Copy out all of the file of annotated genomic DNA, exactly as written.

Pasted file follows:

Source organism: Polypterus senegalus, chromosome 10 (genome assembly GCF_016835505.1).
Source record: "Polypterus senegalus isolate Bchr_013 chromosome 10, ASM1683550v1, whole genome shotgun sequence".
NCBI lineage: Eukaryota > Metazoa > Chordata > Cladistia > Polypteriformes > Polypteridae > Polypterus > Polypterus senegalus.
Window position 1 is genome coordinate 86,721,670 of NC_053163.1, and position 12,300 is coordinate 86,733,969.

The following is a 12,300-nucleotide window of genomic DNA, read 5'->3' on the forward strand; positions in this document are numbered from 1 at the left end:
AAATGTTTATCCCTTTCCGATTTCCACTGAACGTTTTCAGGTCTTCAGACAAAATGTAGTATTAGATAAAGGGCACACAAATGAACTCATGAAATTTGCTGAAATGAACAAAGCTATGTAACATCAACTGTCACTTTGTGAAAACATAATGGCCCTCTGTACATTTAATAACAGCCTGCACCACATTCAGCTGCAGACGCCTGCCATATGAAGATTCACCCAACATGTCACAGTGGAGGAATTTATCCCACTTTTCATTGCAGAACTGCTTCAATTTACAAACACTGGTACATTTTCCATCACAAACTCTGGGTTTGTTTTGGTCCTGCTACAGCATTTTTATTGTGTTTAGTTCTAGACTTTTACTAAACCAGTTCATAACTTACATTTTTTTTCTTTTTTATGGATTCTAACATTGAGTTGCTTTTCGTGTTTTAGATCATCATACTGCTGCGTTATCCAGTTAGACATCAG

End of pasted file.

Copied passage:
Source organism: Polypterus senegalus, chromosome 10 (genome assembly GCF_016835505.1).
Source record: "Polypterus senegalus isolate Bchr_013 chromosome 10, ASM1683550v1, whole genome shotgun sequence".
NCBI lineage: Eukaryota > Metazoa > Chordata > Cladistia > Polypteriformes > Polypteridae > Polypterus > Polypterus senegalus.
Window position 1 is genome coordinate 86,721,670 of NC_053163.1, and position 12,300 is coordinate 86,733,969.

The following is a 12,300-nucleotide window of genomic DNA, read 5'->3' on the forward strand; positions in this document are numbered from 1 at the left end:
AAATGTTTATCCCTTTCCGATTTCCACTGAACGTTTTCAGGTCTTCAGACAAAATGTAGTATTAGATAAAGGGCACACAAATGAACTCATGAAATTTGCTGAAATGAACAAAGCTATGTAACATCAACTGTCACTTTGTGAAAACATAATGGCCCTCTGTACATTTAATAACAGCCTGCACCACATTCAGCTGCAGACGCCTGCCATATGAAGATTCACCCAACATGTCACAGTGGAGGAATTTATCCCACTTTTCATTGCAGAACTGCTTCAATTTACAAACACTGGTACATTTTCCATCACAAACTCTGGGTTTGTTTTGGTCCTGCTACAGCATTTTTATTGTGTTTAGTTCTAGACTTTTACTAAACCAGTTCATAACTTACATTTTTTTTCTTTTTTATGGATTCTAACATTGAGTTGCTTTTCGTGTTTTAGATCATCATACTGCTGCGTTATCCAGTTAGACATCAG